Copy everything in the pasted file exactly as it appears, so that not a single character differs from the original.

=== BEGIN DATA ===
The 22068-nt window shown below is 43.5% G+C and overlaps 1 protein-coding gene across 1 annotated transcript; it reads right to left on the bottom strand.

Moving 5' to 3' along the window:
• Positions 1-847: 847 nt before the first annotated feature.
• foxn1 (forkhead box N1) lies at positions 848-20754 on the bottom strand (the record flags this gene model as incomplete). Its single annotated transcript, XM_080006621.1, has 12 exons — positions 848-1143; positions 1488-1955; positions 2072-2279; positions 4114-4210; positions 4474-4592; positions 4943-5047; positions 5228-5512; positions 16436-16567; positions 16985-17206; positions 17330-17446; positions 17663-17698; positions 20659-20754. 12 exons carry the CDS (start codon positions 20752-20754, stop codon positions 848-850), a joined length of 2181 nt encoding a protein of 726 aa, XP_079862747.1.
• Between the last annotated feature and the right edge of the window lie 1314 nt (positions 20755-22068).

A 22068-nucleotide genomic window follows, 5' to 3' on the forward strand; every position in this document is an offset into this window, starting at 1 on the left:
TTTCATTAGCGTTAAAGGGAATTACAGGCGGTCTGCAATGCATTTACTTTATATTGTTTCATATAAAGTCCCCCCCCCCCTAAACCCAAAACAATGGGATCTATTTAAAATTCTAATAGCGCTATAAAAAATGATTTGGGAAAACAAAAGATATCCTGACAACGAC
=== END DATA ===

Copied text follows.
The 22068-nt window shown below is 43.5% G+C and overlaps 1 protein-coding gene across 1 annotated transcript; it reads right to left on the bottom strand.

Moving 5' to 3' along the window:
• Positions 1-847: 847 nt before the first annotated feature.
• foxn1 (forkhead box N1) lies at positions 848-20754 on the bottom strand (the record flags this gene model as incomplete). Its single annotated transcript, XM_080006621.1, has 12 exons — positions 848-1143; positions 1488-1955; positions 2072-2279; positions 4114-4210; positions 4474-4592; positions 4943-5047; positions 5228-5512; positions 16436-16567; positions 16985-17206; positions 17330-17446; positions 17663-17698; positions 20659-20754. 12 exons carry the CDS (start codon positions 20752-20754, stop codon positions 848-850), a joined length of 2181 nt encoding a protein of 726 aa, XP_079862747.1.
• Between the last annotated feature and the right edge of the window lie 1314 nt (positions 20755-22068).

A 22068-nucleotide genomic window follows, 5' to 3' on the forward strand; every position in this document is an offset into this window, starting at 1 on the left:
TTTCATTAGCGTTAAAGGGAATTACAGGCGGTCTGCAATGCATTTACTTTATATTGTTTCATATAAAGTCCCCCCCCCCCTAAACCCAAAACAATGGGATCTATTTAAAATTCTAATAGCGCTATAAAAAATGATTTGGGAAAACAAAAGATATCCTGACAACGAC